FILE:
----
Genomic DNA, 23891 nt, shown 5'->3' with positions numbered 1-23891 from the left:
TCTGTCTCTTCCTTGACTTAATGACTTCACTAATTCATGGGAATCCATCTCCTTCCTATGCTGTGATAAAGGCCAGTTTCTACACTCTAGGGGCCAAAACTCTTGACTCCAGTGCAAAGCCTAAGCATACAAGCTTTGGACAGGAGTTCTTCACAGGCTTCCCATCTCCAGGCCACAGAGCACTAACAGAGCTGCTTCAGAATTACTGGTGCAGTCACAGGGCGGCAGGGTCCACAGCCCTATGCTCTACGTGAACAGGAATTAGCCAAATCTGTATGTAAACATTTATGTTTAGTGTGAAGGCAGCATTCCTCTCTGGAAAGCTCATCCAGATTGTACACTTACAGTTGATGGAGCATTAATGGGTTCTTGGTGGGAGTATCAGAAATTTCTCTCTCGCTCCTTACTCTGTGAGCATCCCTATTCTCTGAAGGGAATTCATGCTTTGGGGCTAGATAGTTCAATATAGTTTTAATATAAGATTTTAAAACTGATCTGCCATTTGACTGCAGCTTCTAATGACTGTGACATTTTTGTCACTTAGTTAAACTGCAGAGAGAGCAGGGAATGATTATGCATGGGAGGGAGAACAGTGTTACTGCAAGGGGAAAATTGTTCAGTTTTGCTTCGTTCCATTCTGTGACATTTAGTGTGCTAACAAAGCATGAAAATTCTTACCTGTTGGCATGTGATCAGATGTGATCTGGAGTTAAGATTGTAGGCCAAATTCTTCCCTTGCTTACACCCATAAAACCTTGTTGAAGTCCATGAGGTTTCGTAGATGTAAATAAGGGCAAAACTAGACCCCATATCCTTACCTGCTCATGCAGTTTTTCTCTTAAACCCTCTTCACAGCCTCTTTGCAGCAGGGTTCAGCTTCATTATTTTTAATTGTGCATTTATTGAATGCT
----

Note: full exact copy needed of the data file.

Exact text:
Genomic DNA, 23891 nt, shown 5'->3' with positions numbered 1-23891 from the left:
TCTGTCTCTTCCTTGACTTAATGACTTCACTAATTCATGGGAATCCATCTCCTTCCTATGCTGTGATAAAGGCCAGTTTCTACACTCTAGGGGCCAAAACTCTTGACTCCAGTGCAAAGCCTAAGCATACAAGCTTTGGACAGGAGTTCTTCACAGGCTTCCCATCTCCAGGCCACAGAGCACTAACAGAGCTGCTTCAGAATTACTGGTGCAGTCACAGGGCGGCAGGGTCCACAGCCCTATGCTCTACGTGAACAGGAATTAGCCAAATCTGTATGTAAACATTTATGTTTAGTGTGAAGGCAGCATTCCTCTCTGGAAAGCTCATCCAGATTGTACACTTACAGTTGATGGAGCATTAATGGGTTCTTGGTGGGAGTATCAGAAATTTCTCTCTCGCTCCTTACTCTGTGAGCATCCCTATTCTCTGAAGGGAATTCATGCTTTGGGGCTAGATAGTTCAATATAGTTTTAATATAAGATTTTAAAACTGATCTGCCATTTGACTGCAGCTTCTAATGACTGTGACATTTTTGTCACTTAGTTAAACTGCAGAGAGAGCAGGGAATGATTATGCATGGGAGGGAGAACAGTGTTACTGCAAGGGGAAAATTGTTCAGTTTTGCTTCGTTCCATTCTGTGACATTTAGTGTGCTAACAAAGCATGAAAATTCTTACCTGTTGGCATGTGATCAGATGTGATCTGGAGTTAAGATTGTAGGCCAAATTCTTCCCTTGCTTACACCCATAAAACCTTGTTGAAGTCCATGAGGTTTCGTAGATGTAAATAAGGGCAAAACTAGACCCCATATCCTTACCTGCTCATGCAGTTTTTCTCTTAAACCCTCTTCACAGCCTCTTTGCAGCAGGGTTCAGCTTCATTATTTTTAATTGTGCATTTATTGAATGCT